A grief-stricken mother takes on the LAPD to her own detriment when it stubbornly tries to pass off an obvious impostor as her missing child, while also refusing to give up hope that she will find him one day.
Some say that all houses have memories. For one man, his home is the place he would kill to forget. A family unknowingly moves into a home where several grisly murders were committed...only to find themselves the killer's next target. Successful publisher Will Atenton (Craig) quit a job in New York City to relocate his wife, Libby (Weisz), and two girls to a quaint New England town. But as they settle into their new life, they discover their perfect home was the murder scene of a mother and her children. And the entire city believes it was at the hands of the husband who survived. When Will investigates the tragedy, his only lead comes from Ann Paterson (Watts), a neighbor who was close to the family that died. As Will and Ann piece together the disturbing puzzle, they discover that the story of the last man to leave Will's dream house will be just as horrifying to the one who came next. Written by
Was originally rated R by the MPAA for "some violence" but the film was later edited to achieve a PG-13 rating for "violence, terror, some sexuality and brief strong language." See more »
In the diner where Will is asking the police officers about the murders, the front shot of the officers is flipped as indicated by the text on the menu in the background as well as the seating of the officers switching between shots. That's because it's being seen through the mirror behind the counter at the diner. See more »
Alright, now I want to show you something I showed you earlier. From five years ago.
[plays back CCTV recording showing a violent, crazed man turning to face the camera]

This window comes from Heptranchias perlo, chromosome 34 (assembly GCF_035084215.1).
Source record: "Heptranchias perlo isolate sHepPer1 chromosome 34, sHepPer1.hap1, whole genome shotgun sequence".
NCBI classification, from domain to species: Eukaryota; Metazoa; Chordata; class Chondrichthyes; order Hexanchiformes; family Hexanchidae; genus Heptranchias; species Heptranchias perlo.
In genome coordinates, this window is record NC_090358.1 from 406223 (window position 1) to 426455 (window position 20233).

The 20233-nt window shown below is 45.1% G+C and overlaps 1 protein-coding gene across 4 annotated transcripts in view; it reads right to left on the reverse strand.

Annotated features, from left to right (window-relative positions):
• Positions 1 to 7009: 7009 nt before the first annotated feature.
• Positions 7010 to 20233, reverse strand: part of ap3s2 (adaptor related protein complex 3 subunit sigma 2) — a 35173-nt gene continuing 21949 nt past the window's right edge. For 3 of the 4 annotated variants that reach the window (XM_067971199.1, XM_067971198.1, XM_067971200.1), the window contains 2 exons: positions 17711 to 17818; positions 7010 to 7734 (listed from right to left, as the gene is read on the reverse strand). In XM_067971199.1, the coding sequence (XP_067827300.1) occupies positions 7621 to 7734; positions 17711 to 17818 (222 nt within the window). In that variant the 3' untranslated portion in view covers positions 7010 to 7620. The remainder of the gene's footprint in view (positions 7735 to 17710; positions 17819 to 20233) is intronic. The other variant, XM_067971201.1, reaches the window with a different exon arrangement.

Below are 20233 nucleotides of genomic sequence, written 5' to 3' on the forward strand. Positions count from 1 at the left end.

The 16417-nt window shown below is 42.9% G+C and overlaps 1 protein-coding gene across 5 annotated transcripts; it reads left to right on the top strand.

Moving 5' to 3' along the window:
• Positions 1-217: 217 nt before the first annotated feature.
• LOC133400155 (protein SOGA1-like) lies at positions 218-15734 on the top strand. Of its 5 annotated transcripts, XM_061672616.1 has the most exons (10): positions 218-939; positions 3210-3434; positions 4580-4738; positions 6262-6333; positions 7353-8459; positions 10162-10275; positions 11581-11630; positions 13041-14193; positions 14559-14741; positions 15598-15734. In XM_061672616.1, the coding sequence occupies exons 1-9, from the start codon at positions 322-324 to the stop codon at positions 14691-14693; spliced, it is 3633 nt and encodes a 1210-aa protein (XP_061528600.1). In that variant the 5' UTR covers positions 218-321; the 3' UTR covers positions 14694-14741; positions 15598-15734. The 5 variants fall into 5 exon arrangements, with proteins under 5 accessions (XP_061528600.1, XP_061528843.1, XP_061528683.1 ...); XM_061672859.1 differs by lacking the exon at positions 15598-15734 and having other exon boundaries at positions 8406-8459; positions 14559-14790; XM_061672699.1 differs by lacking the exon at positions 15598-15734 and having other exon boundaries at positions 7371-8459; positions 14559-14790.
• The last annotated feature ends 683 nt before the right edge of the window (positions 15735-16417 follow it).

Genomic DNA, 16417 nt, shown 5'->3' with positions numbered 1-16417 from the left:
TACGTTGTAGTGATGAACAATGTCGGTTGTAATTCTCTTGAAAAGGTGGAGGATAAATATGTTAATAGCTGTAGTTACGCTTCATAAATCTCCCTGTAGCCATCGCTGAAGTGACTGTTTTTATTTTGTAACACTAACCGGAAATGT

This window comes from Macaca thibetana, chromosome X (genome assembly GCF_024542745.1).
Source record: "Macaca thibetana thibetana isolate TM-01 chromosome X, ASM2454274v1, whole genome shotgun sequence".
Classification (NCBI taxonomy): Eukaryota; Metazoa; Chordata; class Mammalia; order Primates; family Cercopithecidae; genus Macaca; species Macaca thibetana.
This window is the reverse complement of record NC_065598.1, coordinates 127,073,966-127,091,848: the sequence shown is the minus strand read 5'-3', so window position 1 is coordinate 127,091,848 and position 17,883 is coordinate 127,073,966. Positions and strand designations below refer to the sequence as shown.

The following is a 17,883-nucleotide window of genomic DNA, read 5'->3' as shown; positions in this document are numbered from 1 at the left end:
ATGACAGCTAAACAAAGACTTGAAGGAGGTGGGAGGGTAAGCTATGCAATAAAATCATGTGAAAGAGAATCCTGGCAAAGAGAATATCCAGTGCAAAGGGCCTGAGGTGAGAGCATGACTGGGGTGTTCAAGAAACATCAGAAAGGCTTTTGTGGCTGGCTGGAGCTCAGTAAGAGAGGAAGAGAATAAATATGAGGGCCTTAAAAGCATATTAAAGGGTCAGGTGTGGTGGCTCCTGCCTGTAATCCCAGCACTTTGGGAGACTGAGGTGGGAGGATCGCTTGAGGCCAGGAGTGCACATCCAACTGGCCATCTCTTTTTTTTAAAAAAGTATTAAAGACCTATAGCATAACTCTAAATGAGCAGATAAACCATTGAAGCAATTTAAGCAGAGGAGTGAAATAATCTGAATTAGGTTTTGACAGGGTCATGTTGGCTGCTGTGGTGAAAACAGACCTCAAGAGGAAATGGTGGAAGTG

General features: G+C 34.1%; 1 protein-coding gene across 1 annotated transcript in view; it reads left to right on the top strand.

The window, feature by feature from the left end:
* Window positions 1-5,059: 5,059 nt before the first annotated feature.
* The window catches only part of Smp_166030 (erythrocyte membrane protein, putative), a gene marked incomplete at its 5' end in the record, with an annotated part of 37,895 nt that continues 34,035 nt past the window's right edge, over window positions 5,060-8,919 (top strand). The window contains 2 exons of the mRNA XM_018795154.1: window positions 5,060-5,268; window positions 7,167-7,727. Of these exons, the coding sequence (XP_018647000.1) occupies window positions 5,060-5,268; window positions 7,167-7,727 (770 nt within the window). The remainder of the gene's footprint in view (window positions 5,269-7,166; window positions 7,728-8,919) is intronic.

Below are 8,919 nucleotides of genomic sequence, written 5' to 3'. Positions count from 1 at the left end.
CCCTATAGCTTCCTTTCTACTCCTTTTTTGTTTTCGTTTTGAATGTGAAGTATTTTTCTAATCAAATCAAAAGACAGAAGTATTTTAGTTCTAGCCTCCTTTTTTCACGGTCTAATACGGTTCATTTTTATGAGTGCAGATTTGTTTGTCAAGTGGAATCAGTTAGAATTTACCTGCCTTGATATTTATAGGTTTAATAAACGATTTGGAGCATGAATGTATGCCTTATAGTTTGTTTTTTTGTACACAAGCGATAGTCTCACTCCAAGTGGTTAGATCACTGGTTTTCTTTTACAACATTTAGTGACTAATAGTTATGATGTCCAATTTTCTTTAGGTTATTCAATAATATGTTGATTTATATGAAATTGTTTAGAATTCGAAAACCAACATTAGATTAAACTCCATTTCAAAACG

That's not... Peter Ward. That's... that's me.
You lived in this institution for five years, Peter.
No. Um... that's, that's ridiculous. I... I'm not Peter Ward. I'm Will Atenton.
That's the name you gave yourself. W1-1L becomes Will. The numbers 8-10-10 become Atenton. Will Atenton.
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In New York, the successful editor Will Atenton (Daniel Craig) quits his job in the GPH Publishers to move to the suburb New Ashford and dedicate more time to his beloved wife Libby (Rachel Weisz) and his daughters Trish (Taylor Geare) and DeeDee (Claire Geare) and to start writing a novel.
The family is frightened by a stranger watching them through the window and Will decides to investigate and finds teenagers in a satanic cult in his basement. Sooner he discovers that the family man Peter Ward killed his wife and his two daughters in that house five years ago. Will goes to the police but the officers do not give attention to him. He also learns that Peter Ward spent five years in the Greenhaven Psychiatric Hospital but was recently discharged.
Will tries to get more information about the murder with his neighbor on the other side of the street, the divorced Ann Patterson (Naomi Watts), but she refuses to give any information to him. Will decides to go to Greenhaven to get information about Peter Ward and he discloses a dark secret about the former intern that will affect his life in his dream house.
"Dream House" is a good mystery that deserved a better screenplay. The story has a great potential and a surprising plot point but does not develop well important characters and situations after the revelation of the mystery. Usually this type of twist happens in the end, like in "The Others", or "Ghost", or "Identity", or "The Sixty Sense". In "Dream House', the mystery is disclosed too early and the last twist is very weak and predictable. But anyway I liked this film.
Daniel Craig is one of my favorite contemporary actors and Rachel Weisz is impressively gorgeous. Naomi Watts is effective, as usual, and the relationship of Ann with her husband deserved a better development. My vote is seven.
Title (Brazil): "A Casa dos Sonhos" ("The Dream House")
Note: On 31 March 2012, I saw this film again on Blu-Ray.
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